• Insufficient skills in government to negotiate with the private sector


Yet infrastructure offers the opportunity for private investors to benefit from low-risk returns that are tied to a physical asset.[6] One impediment to becoming involved, however, is often a lack of clarity about how government’s participation will be funded. Will it be general taxation, user charges, or other sources?  Private investors with long-term capital will often look for solid cash flows from the very start of a project, and general taxation is typically a more stable source of revenue than user charges.

There are many benefits from private sector involvement. For example, certain risks may be successfully transferred to the private sector in building and operating infrastructure. Greater efficiencies may also be achieved when working with private sector organizations that are focused on innovation and profitability. Furthermore, private financing can, under certain conditions, lead to the related liabilities being held off a government’s balance sheet, thereby improving the liquidity position.

Narrowing the $15 Trillion Infrastructure Investment Gap

The demand for new infrastructure is large, but many potential market participants lack the ability to reliably evaluate the level of risk related to a project. Utilizing tools to understand possible risks in advance and, therefore, be prepared to take appropriate action to mitigate these risks may help pave the way for additional private sector funding to come forward. The S&P Global Project Finance Probability of Default Scorecard (PF PD Scorecard) is one such tool and is broadly aligned to the criteria used by S&P Global Ratings to assign project finance credit ratings.[7] Utilising a mix of quantitative and qualitative questions in a check-box style, this Excel-based capability has been in use by a broad range of institutions for over two decades to help identify and manage pertinent project finance risks across a wide range of industries.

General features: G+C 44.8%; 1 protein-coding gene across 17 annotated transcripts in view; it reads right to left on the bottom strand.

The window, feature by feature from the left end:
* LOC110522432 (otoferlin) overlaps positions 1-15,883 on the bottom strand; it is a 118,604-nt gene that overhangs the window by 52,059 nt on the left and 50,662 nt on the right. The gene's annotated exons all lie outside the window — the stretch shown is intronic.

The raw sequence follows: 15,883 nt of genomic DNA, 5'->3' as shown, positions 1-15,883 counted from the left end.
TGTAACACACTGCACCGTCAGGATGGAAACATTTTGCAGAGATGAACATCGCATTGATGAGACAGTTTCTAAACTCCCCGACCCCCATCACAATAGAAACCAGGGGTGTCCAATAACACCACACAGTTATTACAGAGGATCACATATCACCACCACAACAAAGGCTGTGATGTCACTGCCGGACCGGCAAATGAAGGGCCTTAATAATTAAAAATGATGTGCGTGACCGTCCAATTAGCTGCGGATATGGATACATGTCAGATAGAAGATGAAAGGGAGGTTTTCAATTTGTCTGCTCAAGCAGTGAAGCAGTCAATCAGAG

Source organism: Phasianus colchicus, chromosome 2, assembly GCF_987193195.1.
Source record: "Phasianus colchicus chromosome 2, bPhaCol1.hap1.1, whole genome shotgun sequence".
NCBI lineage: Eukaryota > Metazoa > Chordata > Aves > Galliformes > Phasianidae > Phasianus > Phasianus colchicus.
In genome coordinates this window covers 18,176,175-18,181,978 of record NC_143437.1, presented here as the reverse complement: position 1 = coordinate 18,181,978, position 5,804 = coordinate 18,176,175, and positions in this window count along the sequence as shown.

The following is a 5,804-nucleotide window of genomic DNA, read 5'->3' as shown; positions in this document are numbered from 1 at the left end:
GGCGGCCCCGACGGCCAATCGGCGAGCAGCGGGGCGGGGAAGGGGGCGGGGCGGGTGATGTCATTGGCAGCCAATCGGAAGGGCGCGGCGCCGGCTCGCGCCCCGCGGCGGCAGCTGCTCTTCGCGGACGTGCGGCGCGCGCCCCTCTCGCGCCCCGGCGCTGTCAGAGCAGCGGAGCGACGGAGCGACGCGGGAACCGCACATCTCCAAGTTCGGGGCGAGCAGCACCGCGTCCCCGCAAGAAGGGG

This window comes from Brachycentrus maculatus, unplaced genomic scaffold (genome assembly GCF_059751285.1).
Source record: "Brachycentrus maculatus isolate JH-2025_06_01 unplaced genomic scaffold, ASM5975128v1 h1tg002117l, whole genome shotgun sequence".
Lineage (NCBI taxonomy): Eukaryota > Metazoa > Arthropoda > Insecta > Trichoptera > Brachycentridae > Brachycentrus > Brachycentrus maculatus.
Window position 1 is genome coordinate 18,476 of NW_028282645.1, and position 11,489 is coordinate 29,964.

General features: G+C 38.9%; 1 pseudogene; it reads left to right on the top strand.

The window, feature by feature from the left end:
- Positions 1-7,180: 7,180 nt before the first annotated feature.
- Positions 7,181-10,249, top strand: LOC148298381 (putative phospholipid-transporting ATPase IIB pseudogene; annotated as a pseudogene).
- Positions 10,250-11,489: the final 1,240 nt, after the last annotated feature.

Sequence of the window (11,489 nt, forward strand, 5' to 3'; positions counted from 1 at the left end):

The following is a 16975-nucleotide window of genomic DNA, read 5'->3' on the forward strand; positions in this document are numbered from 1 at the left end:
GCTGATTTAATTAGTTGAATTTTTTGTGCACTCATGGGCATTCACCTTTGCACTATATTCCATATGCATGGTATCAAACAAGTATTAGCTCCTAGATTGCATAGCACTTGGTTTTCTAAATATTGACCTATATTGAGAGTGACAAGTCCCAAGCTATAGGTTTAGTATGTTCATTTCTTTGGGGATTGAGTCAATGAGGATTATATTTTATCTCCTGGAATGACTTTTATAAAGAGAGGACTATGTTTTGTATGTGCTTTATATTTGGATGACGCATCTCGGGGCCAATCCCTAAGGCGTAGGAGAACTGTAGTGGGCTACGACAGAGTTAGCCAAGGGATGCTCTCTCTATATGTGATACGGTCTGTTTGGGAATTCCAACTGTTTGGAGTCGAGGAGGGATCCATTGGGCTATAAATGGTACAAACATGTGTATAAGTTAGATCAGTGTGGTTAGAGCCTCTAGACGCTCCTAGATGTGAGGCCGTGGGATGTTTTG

[1]“Forecasting infrastructure investment needs and gaps”, Global Infrastructure Outlook, accessed 20 July, 2020:

[2] “Pandemic puts hold on £6bn infrastructure projects”, Financial Times, as of date: 10 June, 2020,

[3] “How accountants can help bridge the global infrastructure gap: Improving outcomes across the entire project life cycle”, ACCA, as of date: 18 April, 2019,

[4] “Who Sponsors Infrastructure Projects: Disentangling public and private contribution”, The World Bank, 2017, as of date: 15 January 2020,[5] “Global AuM to exceed $100 trillion by 2020”, PWC, as of date: 24 Feb, 2014,

[6] “Rated Global Infrastructure Displays Strong Credit Quality And Low Risk”, S&P Global, April 2018.

[7] S&P Global Ratings does not contribute to or participate in the creation of credit scores generated by S&P Global Market Intelligence. Lowercase nomenclature is used to differentiate S&P Global Market Intelligence PD credit model scores from the credit ratings issued by S&P Global Ratings.